Decor aficionados are taking note and filling their Instagram feeds and Pinterest boards with prime examples. It is literally one of the hottest trends right now in interior design.”

This trend is likened to Ludwig Mies van der Rohe‘s work on the iconic Barcelona Pavilion, dating back to 1929.

In this article, Gregory shares his work on a client’s home to create a similar zen-like atmosphere. Finding a slab of Red Onyx too beautiful to cut up, the duo agreed on using it as a wall panel in the bathroom.


With some absolutely unique and stunning stone slabs at Victoria Stone Gallery, we would love to see the natural stone feature wall trend continue. Here’s some inspo.

Palomino Quartzite

A coppery-gold Quartzite, characterised by its large rings in white, gold and blue tones.

Palomino slab

Blue Mare Quartzite

A bright baby-blue Quartzite with smoky-coppery gold veining.  Particularly stunning in its leathered finish.

Rainforest Brown

A brown and green, heavily veined marble with blue-black undertones. If you like this, check out Rainforest Green.

Skyfall Granite

A heavily contrasted black and white granite from Brazil. Characterised by its dramatic, chunky white veining.

Nero Marinace Granite

A unique black granite, tightly packed with variously sized pebbles.

Nero Marinace slab

 

 

 

Granites to renovate your fireplace hearth with

6 Black Granites to Renovate Your Fireplace Hearth With

Winter is approaching in Australia, and homeowners are turning to comfort and warmth of their fireplace. But does your fireplace hearth look as hot as it gives off?


Natural stone is a perfect option to consider when remodelling your fireplace hearth. Natural stone is durable, efficient, long lasting and retains heat better than any other material. And most beautifully, it combines two of the earth’s greatest natural elements; fire and stone.

What’s particularly special about using granite for your fireplace hearth, is its formation. Formed under extreme heat and pressure, this dark, igneous stone comes full circle from the earth and into your home, giving direct relationship to your fire. There you can experience the warmth your fire will give with this igneous stone.

Amongst marble and quartzite, black granite is particularly on trend this year. A sleek polished, honed or leathered black granite can enhance the contemporary sophistication of any home.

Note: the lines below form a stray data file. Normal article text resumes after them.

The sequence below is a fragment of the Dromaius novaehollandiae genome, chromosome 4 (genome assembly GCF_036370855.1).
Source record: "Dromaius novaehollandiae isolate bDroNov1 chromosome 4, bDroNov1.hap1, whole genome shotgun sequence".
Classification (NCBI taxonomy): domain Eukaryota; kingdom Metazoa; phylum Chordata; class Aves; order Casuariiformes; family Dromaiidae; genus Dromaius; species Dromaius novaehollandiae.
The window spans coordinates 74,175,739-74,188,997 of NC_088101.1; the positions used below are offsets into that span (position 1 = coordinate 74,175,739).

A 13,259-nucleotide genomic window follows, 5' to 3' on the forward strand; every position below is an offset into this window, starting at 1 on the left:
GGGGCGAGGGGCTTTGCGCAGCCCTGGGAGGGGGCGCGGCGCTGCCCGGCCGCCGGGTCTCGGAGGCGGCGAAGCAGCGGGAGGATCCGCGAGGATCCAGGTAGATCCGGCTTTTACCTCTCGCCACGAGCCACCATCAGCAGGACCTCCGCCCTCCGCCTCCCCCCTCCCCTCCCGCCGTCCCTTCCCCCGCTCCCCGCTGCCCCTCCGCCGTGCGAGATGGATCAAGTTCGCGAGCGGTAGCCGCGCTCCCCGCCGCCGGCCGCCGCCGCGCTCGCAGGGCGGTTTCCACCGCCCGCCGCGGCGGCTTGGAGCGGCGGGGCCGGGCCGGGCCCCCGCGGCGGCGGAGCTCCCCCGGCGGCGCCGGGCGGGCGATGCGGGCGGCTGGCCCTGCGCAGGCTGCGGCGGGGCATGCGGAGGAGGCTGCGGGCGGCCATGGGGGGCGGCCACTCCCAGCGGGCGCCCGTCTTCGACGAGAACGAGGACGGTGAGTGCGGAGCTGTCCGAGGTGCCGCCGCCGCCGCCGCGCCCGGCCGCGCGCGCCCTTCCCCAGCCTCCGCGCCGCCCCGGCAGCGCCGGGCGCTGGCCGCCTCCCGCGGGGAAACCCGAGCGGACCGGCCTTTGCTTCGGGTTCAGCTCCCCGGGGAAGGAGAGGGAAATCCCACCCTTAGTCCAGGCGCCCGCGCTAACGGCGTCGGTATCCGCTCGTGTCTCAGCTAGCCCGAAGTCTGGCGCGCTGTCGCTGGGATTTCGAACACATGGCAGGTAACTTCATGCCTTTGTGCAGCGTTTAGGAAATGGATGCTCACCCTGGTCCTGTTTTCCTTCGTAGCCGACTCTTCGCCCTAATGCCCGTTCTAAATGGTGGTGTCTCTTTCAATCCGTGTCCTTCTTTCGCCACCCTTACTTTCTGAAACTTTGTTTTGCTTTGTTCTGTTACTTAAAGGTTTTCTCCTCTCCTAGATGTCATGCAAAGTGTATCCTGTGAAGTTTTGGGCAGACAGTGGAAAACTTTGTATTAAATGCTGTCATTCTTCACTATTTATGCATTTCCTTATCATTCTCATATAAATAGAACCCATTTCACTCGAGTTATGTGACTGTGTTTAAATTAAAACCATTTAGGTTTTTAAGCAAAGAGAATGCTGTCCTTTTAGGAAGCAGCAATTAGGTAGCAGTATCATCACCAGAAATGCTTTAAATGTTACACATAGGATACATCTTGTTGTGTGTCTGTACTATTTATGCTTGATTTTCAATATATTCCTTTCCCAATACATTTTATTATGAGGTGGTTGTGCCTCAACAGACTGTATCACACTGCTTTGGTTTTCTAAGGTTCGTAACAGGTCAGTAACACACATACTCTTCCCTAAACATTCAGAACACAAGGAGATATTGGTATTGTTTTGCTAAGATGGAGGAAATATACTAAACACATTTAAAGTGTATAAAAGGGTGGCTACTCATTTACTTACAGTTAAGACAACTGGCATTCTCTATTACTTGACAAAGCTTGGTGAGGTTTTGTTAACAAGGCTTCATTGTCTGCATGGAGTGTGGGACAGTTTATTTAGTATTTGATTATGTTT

Featured in this post is some of our favourite black granites at VSG at the moment!

Skyfall is a striking, black and white polished granite from Brazil. This is a very unique granite that you won’t find anywhere else.

Barocco is also new to the gallery. It’s brown and black with shades of orange rippling through the slab.

Our polished Black Forest, and leathered Via Lactea and Night Dream are three very popular black and white granites. Each unique in the pattern that they have carried throughout the slabs.

Titanium Gold, one of our favourite translucent stones, especially effective in its leathered finish.

Treat yourself this winter, after all, home is where the hearth is!

 

Marble withstands storm at Taj Mahal complex

Marble Withstands Storm at Taj Mahal

Want to use marble outdoors, but worried how marble withstands storm and other weather conditions?

Yahoo.com  reports on two ancient pillars sadly being destroyed by the storm just days ago. Meanwhile, four white marble minarets surrounding the Taj Mahal survived the violent winds. Yet again standing against the test of time.


Violent winds topple stone pillars at Taj Mahal complex

Agra (India) (AFP). A violent storm has destroyed two ancient pillars at the entryways to the Taj Mahal, an official said Thursday. Underscoring the fragility of the centuries-old marble monument to love.

The four-metre high sandstone minarets topped by ornate spires were left in chunks after being felled by strong winds late Wednesday.

“Two decorative pillars collapsed last night amid high-velocity winds. One of the pillars stood at the royal gate. The other at the southern gate.” an official from the Archaeological Survey of India told AFP.

None of the four white marble minarets surrounding the Taj — or the spectacular shimmering mausoleum itself — were damaged in the storm, authorities said.

Tourists often get their first glimpse of the Taj — a UNESCO world heritage site — through the royal gate, a grand fortress-like entrance made largely of red sandstone. It was flanked by two imposing minarets before the storm brought one crashing down.

Footage showed the stone pillars lying in large broken pieces. The distinct spire is still intact but separated cleanly from the shaft. Nobody was injured by the falling steeples, authorities said.

Mughal emperor Shah Jahan built the Taj Mahal as a tomb for his beloved wife Mumtaz Mahal, who died giving birth in 1631.

The Taj is one of the world’s most popular tourist attractions. Beset by problems from air pollution yellowing the marble to insects leaving green stains on its rear wall.

Efforts to restore its grandeur have dragged into a fourth year, with scaffolding marring the view for the 10,000-plus tourists that visit the 17th-century mausoleum every day.

Work is yet to begin on its main dome, with authorities concerned about how to proceed with handling the fragile centrepiece.

The Taj has attracted world leaders and royalty, including former US President Bill Clinton. Diana, the late British princess, was famously photographed alone on a marble seat there in 1992.